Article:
Monday, October 24, 2011

Larry Summers Blows The Bubble

In a breathtaking example of not knowing when to stop digging when one finds oneself in a hole, former Secretary of the Treasury and of late--Obama economy czar Larry Summers--has an editorial in today's WaPost in which he attempts to lay out how to "solve" the housing crisis.  Some of it makes some sense (Summers can do that now and then), but his initial prescription is lunacy:   "First, and perhaps most fundamentally, credit standards for those seeking to buy homes are too high and too rigorous. The characteristics of the average successful applicant in 2004 would make that applicant among the most risky today. The pattern should be the opposite, given that the odds of a further 35 percent decline in house prices are much lower than they were at past bubble valuations."

Yes, that's right. Larry Summers believes what we need to do is have the government underwrite EXACTLY the kind of risky behavior that put us here in the first place. 

These guys have got to go....


NavyAustin said...

Getting a re-fi from your current bank IS ludicrously hard now - BofA required piece after additional piece of documentation to re-fi our pool loan (with no first mortgage), a loan to value of less than 25%, two working adults with 800+ credit scores and 15 years of banking history with them.

Why? Because going from a 30 at 6.5 (with about 26 years left) to a 10 at 4 cost them tens of thousands of dollars.

Banks who hold actual loans have no incentive to re-work the loans. Banks who service loans that were sold as CDOs just want to keep servicing them. CDOs and banks who have loans underwater would not like to have to mark-to-market (or take and actual write down) of any loan that is still getting payments.

It's ugly. But with 28% of U.S. homes underwater, banks don't want to compromise current revenue and reveal how truly screwed they are.

The Conservative Wahoo said...

I'm not sure what your point is here. It doesn't sound like you're looking for "gubment" help, but it doesn't sound like you're not looking either.

Help me understand the business decision that would underpin BoA willingly walking away from tens of thousands of dollars, especially if the mortgagee is making his/her payments?

I remain unconvinced being underwater is the problem it is made out to be. Continue to derive shelter value fromt he dwelling, make your payments and wait until the investment ripens. No other investment is so ridiculously pampered.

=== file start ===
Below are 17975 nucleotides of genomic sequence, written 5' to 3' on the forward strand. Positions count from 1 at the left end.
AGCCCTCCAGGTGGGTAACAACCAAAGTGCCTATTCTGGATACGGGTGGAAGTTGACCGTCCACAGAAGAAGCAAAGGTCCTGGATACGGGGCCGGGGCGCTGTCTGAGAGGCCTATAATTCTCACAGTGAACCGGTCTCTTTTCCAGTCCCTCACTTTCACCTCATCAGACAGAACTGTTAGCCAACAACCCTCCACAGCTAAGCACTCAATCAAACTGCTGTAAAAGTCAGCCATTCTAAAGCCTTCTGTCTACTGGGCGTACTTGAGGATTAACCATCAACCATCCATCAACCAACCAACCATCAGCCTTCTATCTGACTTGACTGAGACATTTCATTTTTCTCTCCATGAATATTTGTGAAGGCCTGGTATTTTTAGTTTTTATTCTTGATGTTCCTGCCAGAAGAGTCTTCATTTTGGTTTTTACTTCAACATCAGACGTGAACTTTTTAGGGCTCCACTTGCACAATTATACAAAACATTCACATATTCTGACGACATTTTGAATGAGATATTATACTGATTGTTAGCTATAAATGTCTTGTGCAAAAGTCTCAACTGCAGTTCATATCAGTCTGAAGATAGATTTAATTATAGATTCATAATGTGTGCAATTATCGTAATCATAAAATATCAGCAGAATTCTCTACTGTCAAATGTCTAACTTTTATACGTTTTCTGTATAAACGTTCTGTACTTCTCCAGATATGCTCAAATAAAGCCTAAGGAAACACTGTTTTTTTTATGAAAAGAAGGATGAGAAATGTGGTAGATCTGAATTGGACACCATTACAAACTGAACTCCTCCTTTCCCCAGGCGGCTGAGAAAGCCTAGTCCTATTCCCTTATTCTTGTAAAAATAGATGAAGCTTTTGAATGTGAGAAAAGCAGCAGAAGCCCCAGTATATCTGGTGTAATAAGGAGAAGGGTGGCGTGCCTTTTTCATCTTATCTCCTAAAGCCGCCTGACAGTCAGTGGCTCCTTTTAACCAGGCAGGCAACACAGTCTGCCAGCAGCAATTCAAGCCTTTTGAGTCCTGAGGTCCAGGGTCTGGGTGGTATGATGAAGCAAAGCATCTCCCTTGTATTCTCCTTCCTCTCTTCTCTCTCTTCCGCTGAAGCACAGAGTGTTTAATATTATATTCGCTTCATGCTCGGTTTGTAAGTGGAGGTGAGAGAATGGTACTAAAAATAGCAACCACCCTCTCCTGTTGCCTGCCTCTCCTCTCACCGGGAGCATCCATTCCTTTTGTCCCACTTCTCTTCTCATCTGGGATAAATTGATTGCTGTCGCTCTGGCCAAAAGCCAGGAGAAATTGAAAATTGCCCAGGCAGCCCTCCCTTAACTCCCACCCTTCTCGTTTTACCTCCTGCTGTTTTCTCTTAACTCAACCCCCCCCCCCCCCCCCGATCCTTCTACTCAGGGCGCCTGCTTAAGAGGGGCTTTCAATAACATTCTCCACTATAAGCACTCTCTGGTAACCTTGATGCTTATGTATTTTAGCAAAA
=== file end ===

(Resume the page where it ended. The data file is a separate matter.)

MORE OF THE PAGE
NavyAustin said...

My point - obscured here - is that the gubment shouldn't be helping.

There are powerful market incentives for banks that actually hold the note to make loan qualification rigorous for both re-fi and new loans. Things like documented income, loan to value ratios, other assets. This is as it should be.

The "can't go lower" argument he makes is laughable. Ask the man who owned Lucent stock after it went down 90% from $80 to $8 - certainly it wouldn't go down another 90% from $8 to $0.80. But it did. And so might the housing market - a double dip could bounce prices lower and soften demand. So banks should be prudent with their money.

What I don't get is that loans that were securitized as CDOs, well, those mortgage-backed securities are already dead money. The people who bought them (pension funds, I-banks) lost money. So, they bought a stock that went from $75,000 a share to zero. The "banks" like BofA are just servicing them, but they aren't carrying the loan.

Who needs to be made whole here? Seems the risk was spread in the market, and has been absorbed. Mortgages were securitized, investors bought them, they lost value.

The problem was that some of the same people selling the mortgage backed securities were also betting on them to fail with the sale of credit-default swaps. Hedge funds like Magnetar were creating crap securities and shorting them. But, we've already paid for that throught TARP.

So is the gubment trying to help homeowners, or pay of big investment banks?

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